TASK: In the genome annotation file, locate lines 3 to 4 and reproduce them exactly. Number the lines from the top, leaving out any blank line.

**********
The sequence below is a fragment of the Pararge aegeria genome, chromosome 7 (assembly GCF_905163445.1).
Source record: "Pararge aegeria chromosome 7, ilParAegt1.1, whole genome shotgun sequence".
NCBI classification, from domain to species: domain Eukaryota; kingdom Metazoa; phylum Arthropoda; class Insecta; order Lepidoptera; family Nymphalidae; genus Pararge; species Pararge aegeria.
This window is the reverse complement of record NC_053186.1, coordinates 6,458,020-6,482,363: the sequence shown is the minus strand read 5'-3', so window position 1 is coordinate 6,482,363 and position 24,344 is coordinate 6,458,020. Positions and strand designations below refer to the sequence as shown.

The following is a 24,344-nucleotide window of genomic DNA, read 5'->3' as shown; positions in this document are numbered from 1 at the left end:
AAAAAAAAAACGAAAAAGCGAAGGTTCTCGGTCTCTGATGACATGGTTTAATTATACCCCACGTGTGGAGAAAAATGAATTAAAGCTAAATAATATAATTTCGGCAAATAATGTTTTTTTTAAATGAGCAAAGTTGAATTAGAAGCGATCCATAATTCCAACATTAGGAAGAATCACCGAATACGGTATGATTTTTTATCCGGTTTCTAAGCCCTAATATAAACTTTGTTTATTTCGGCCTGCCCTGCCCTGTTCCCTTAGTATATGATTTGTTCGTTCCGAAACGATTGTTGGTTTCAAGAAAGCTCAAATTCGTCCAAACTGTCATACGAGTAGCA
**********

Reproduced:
NCBI classification, from domain to species: domain Eukaryota; kingdom Metazoa; phylum Arthropoda; class Insecta; order Lepidoptera; family Nymphalidae; genus Pararge; species Pararge aegeria.
This window is the reverse complement of record NC_053186.1, coordinates 6,458,020-6,482,363: the sequence shown is the minus strand read 5'-3', so window position 1 is coordinate 6,482,363 and position 24,344 is coordinate 6,458,020. Positions and strand designations below refer to the sequence as shown.